Dr Jitendra Singh informed that Union Education Minister Dharmendra Pradhan will take a lead in the clean-up campaign at world famous Puri beach, while Pratap Chandra Sarangi, former union minister will be at Chandipur. BJP MP from Hooghly, West Bengal Ms Locket Chatterjee will be at Digha on D-Day. R.K.Mission head will lead the campaign at Bakkhali in southern Bengal.

Chief Minister of Gujarat Bhupendrabhai Patel will be at Porbandar (Madhavpur), while Union Minister of Fisheries, Animal Husbandry and Dairying Parshottam Khodabhai Rupala will join the clean-up operation at Jafrabad, Amreli.

Governor of Goa P. S. Sreedharan Pillai and Chief Minister Pramod Sawant will take part in beach cleaning campaign in South and North Goa beaches on 17th September.

Similarly, Kerala Governor Arif Mohammad Khan will be at Kochi, while MoS External Affairs V. Muraleedharan will be at Kovalam beach at Thiruvananthapuram.

Governor of Karnataka Thawar Chand Gehlot will join the campaign at Panambur beach in Mangalore, while the Governor of Telangana, Dr. Tamilisai Soundararajan will lend her helping hand at Puducherry beach.

Governor of Mizoram Dr. K. Hari Babu will take part in Vizag beach while L. Murugan, Union MoS, Information and Broadcasting will join the event at Chennai

Dr Jitendra Singh informed that the campaign has entered the mode of whole of Government approach plus whole of nation participation.

Dr Jitendra Singh said, apart from active cooperation of Ministries of Environment, Forest and Climate Change, Jal Shakti, Health and Family Welfare, Fisheries, Animal Husbandry and Dairying, External Affairs, Information and Broadcasting, organisations and associations like National Service Scheme (NSS), Indian Coast Guard, National Disaster Management Authority (NDMA), Seema Jagran Manch, SFD, Paryavaran Sanrakshan Gatividhi (PSG), along with other social organizations and educational institutions are participating in the clean-up campaign.

The MPs of coastal states have also pledged full support to the first-of-its-kind and longest running coastal clean-up campaign in the world and they also advised the Ministry of Earth Sciences to undertake a variety of activities by involving local NGOs.

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DASHBOARD TO BE SET UP SOON TO SHARE THE BEST TECH PRACTICES AMONG THE CENTRE & THE STATES: UNION MINISTER JITENDRA SINGH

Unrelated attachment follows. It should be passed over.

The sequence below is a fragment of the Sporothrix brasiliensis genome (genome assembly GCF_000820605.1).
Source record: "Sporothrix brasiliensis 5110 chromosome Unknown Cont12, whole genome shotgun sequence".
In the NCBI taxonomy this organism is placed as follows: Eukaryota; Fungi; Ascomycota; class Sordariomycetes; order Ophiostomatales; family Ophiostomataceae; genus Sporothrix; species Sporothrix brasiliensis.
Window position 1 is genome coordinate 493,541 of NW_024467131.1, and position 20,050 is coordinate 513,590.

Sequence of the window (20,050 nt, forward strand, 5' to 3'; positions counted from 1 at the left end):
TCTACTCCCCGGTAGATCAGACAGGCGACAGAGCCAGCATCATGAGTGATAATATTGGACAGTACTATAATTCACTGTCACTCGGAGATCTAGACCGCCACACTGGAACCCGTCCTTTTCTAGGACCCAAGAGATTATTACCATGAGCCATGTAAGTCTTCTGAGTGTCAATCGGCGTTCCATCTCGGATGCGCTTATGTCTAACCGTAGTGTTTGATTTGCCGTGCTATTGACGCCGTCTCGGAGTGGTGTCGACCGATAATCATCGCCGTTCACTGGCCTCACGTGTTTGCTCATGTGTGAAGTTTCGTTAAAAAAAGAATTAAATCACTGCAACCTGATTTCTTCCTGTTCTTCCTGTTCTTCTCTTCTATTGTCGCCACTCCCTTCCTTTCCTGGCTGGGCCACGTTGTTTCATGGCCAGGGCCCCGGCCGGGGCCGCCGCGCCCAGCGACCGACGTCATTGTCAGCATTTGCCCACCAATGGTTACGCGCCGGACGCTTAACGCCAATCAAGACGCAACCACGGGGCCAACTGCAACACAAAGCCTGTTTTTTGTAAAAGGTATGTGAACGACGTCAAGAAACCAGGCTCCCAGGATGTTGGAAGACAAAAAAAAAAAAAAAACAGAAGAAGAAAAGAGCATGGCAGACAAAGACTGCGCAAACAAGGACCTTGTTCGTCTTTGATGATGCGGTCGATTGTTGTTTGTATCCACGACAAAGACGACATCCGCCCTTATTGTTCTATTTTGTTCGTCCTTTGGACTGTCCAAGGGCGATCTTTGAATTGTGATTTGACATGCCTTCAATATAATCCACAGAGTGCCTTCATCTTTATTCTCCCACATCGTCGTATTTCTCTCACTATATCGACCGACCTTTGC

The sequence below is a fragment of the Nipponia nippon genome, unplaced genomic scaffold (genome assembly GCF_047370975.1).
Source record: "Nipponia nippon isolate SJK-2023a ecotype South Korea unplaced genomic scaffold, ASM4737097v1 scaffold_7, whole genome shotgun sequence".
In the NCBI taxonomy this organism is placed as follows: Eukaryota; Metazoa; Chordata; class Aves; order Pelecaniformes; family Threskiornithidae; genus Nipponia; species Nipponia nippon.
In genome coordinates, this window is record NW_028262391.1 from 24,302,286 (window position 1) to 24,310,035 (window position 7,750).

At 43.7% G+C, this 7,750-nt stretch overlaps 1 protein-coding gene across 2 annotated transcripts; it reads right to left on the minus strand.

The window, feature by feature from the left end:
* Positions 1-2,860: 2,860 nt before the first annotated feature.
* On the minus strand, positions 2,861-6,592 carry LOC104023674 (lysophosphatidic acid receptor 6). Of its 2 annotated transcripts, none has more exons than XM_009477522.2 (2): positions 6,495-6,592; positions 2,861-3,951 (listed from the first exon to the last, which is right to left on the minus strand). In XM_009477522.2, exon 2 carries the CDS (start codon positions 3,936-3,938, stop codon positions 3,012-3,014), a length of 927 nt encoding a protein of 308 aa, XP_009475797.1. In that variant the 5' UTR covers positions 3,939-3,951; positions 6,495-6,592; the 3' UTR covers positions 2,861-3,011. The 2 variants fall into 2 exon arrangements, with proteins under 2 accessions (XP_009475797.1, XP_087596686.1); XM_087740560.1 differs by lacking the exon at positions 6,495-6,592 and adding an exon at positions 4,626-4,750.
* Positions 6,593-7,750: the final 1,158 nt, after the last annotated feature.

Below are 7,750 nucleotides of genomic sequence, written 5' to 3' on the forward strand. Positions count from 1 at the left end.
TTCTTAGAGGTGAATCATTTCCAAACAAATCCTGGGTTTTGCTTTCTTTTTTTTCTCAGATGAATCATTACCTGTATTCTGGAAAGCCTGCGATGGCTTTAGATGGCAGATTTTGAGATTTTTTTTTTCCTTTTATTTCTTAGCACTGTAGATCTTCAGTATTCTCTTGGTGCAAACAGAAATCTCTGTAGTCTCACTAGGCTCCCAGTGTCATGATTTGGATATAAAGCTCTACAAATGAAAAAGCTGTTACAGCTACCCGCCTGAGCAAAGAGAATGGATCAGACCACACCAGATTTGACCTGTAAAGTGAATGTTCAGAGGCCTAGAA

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DASHBOARD TO BE SET UP SOON TO SHARE THE BEST TECH PRACTICES AMONG THE CENTRE & THE STATES: UNION MINISTER JITENDRA SINGH

Union Minister of State (Independent Charge) Science & Technology; Minister of State (Independent Charge) Earth Sciences; MoS PMO, Personnel, Public Grievances, Pensions, Atomic Energy and Space, Dr Jitendra Singh today announced setting up of a Dashboard to share the best technology practices among the Centre and the States.

Presiding over the concluding session of the two-day “Centre-State Science Conclave” at Science City in Ahmedabad, Dr Jitendra Singh informed that a high level mechanism will be developed by the Department of Science and Technology to monitor and coordinate the follow up action of the conclave. The Minister also asked the States to appoint a Nodal officer in each of the States to coordinate and cooperate with the Special Committee for knowing and sharing the best practices.

Giving the example of heli-borne technology launched from Jodhpur, Rajasthan in October, 2021, Dr Jitendra Singh said, to start with, the States of Rajasthan, Gujarat, Punjab and Haryana were taken up for this latest heli-borne survey.

The Minister pointed out that if the same technology is uploaded on Dashboard, other States may join and share this CSIR technology from source finding to water treatment and thus benefit millions of people across the country.

Dr Jitendra Singh said, it will also positively contribute to Prime Minister Narendra Modi’s “Har Ghar Nal Se Jal” as well as “doubling farmer’s income” goals. He said, the latest state-of-the-art technology is being employed by Council of Scientific & Industrial Research (CSIR) for mapping groundwater sources in arid regions and thus help utilise groundwater for drinking purposes.